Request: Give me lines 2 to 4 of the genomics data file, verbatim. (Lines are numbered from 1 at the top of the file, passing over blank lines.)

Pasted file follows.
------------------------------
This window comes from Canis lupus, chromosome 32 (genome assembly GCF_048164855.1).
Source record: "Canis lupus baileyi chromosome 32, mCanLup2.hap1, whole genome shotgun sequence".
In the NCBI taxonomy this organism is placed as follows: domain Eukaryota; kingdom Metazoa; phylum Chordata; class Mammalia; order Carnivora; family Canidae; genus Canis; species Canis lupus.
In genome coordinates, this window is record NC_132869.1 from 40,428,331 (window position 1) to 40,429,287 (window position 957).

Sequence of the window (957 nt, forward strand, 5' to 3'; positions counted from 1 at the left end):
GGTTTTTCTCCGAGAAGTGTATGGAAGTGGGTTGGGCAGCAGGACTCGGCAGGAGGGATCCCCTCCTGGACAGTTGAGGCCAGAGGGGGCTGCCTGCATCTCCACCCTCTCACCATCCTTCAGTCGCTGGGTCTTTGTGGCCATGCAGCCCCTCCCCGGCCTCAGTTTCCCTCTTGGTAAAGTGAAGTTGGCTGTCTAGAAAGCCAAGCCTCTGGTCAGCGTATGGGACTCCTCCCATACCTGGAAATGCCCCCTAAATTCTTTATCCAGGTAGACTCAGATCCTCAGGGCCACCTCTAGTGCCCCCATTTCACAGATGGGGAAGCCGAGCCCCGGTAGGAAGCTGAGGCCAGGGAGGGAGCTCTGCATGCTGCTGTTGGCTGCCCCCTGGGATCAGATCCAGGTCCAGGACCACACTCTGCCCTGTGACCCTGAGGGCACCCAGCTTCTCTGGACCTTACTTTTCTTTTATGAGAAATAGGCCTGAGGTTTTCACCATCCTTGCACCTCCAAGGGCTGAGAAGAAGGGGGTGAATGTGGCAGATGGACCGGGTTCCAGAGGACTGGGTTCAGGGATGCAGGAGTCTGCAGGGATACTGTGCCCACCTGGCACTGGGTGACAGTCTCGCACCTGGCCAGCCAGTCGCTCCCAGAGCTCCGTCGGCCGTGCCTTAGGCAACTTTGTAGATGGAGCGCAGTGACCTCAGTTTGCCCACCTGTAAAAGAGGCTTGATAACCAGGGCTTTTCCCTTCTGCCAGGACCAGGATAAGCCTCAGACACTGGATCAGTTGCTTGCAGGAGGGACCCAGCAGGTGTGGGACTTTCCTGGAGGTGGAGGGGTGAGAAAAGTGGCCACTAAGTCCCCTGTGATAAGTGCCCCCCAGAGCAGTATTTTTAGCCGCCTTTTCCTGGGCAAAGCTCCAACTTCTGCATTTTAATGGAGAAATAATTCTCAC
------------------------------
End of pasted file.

Source record: "Canis lupus baileyi chromosome 32, mCanLup2.hap1, whole genome shotgun sequence".
In the NCBI taxonomy this organism is placed as follows: domain Eukaryota; kingdom Metazoa; phylum Chordata; class Mammalia; order Carnivora; family Canidae; genus Canis; species Canis lupus.
In genome coordinates, this window is record NC_132869.1 from 40,428,331 (window position 1) to 40,429,287 (window position 957).